But when you were talking earlier about the idea that a microculture can almost come off defensive towards the rest of the company culture, what do you do then to tend to that?
Because in a way, I would think you would want that the micro culture there, which has so much excitement and a breath of fresh air to remain true to itself. Because I would hope that then aligns to the products or whatever they’re selling. But yeah, what do you do when you have that kind of angst within the company?
Well, you try to influence is what you do because ordinarily if you have that kind of angst, it’s because the larger company isn’t ready for the real change. Because culture is a top down and bottom up approach.
Everybody has their own individual responsibility for how they behave and what they bring to an organization and a work group. It starts though, from the top and it translates time. And this is one of the things as a consultant that is easier as a consultant than an employee is to come into an organization and say to the leaders, you are the problem.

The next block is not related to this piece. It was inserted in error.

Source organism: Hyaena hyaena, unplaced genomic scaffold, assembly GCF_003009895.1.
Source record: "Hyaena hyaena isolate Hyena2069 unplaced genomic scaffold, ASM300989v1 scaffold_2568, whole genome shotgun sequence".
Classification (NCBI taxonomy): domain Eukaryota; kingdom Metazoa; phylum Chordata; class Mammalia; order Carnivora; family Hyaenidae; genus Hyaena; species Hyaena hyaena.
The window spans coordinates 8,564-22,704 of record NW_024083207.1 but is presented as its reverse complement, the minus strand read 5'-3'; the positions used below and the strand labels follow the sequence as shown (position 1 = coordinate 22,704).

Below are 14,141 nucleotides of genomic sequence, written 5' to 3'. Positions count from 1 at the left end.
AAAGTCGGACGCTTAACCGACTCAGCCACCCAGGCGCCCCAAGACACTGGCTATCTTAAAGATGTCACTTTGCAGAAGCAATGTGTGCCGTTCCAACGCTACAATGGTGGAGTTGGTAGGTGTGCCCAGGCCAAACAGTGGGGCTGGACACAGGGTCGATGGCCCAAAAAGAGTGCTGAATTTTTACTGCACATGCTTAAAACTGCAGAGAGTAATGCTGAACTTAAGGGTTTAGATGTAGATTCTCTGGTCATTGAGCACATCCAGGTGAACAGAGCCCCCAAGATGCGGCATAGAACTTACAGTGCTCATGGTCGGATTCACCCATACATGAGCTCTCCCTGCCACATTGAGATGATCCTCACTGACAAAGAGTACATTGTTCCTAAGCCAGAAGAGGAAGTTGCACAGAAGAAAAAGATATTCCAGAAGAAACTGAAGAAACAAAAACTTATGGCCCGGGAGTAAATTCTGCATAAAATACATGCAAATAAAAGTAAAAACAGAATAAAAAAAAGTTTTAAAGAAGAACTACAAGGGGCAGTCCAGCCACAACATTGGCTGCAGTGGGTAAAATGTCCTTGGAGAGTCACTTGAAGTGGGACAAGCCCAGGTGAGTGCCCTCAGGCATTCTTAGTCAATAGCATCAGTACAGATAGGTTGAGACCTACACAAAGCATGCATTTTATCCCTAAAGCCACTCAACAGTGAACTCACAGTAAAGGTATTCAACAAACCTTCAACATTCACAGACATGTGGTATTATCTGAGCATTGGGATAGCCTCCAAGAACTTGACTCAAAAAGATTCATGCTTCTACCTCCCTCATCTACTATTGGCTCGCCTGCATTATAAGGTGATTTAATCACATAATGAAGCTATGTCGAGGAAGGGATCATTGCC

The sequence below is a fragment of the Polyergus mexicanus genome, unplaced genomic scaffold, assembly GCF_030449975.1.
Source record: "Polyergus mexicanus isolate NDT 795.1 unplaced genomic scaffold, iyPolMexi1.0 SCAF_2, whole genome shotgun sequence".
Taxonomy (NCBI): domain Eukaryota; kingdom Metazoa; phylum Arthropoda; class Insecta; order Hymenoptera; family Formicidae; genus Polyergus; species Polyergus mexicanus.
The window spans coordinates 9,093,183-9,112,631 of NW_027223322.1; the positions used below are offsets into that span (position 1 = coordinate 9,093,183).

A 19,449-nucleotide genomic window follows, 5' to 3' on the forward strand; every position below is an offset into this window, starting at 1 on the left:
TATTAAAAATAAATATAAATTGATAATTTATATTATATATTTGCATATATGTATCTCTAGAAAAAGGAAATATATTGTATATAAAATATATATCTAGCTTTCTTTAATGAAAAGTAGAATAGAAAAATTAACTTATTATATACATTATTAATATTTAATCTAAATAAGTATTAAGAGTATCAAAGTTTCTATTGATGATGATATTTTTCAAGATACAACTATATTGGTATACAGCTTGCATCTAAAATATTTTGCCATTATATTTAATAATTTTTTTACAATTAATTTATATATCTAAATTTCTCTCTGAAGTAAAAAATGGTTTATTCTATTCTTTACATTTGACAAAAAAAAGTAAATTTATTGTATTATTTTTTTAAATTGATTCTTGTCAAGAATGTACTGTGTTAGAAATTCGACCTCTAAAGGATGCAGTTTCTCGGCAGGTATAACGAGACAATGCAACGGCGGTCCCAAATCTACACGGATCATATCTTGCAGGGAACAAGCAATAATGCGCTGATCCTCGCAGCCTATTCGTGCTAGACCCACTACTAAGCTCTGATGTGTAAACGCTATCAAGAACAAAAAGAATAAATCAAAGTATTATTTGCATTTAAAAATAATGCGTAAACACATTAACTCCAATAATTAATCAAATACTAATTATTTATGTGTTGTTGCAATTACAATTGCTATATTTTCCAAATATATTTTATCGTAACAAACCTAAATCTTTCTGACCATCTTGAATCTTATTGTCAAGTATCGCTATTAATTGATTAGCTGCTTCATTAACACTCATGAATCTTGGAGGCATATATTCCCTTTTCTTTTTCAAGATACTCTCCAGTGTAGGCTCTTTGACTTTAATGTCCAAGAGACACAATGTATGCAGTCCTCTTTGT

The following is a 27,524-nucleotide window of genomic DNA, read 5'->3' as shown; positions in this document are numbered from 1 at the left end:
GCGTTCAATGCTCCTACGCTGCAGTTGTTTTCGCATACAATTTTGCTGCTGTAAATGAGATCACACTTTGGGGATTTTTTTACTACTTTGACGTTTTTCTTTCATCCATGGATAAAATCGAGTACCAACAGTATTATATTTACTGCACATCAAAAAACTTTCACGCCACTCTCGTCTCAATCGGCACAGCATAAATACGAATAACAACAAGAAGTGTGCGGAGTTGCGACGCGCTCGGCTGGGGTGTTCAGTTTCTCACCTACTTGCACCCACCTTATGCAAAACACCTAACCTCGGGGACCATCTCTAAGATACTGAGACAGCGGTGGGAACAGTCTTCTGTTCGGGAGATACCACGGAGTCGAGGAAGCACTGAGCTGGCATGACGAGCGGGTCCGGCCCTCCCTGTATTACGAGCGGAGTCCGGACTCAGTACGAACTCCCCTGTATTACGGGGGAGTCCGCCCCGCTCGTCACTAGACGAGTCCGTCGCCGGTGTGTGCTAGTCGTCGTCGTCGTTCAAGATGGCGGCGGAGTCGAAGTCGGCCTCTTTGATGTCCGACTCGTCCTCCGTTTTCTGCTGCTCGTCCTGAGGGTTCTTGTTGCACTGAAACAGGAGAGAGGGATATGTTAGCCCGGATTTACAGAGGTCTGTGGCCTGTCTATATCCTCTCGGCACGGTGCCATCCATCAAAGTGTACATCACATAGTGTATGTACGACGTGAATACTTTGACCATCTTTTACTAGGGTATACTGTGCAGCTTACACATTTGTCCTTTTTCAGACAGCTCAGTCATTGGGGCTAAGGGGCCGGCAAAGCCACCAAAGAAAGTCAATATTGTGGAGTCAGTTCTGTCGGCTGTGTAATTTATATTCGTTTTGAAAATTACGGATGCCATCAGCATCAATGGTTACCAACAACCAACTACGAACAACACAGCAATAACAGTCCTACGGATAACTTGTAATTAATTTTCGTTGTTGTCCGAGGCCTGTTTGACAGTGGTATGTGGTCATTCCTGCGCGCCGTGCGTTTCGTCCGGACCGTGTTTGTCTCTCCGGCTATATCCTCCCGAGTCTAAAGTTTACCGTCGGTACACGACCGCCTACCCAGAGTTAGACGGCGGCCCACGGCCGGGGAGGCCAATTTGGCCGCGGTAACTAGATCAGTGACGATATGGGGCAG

Let’s take a look at this, right? Most people and it happens everywhere. You come in and you have a discussion and you have a consultation and it’s, everybody’s miserable, they’re taking advantage or you know, their rumors are a failed, it’s toxic, All of the above, employees are entitled, they’re not working hard enough, they’re not meeting their goals. It can go on and on and on. And I’m like, okay, so what’s your part in this? Right?
So everybody talks about accountability until accountability hits their, knocks their door. So my question to managers and executives is where is your accountability in this? Because this is your organization.
They don’t run it. You run it. So it’s like a garden culture is like a garden. It’s either going to be overgrown and weedy because people at the, people on the front line are going to decide what everything is going to look like and how they’re going to interact or you can cultivate it into something pretty and beautiful and purposeful.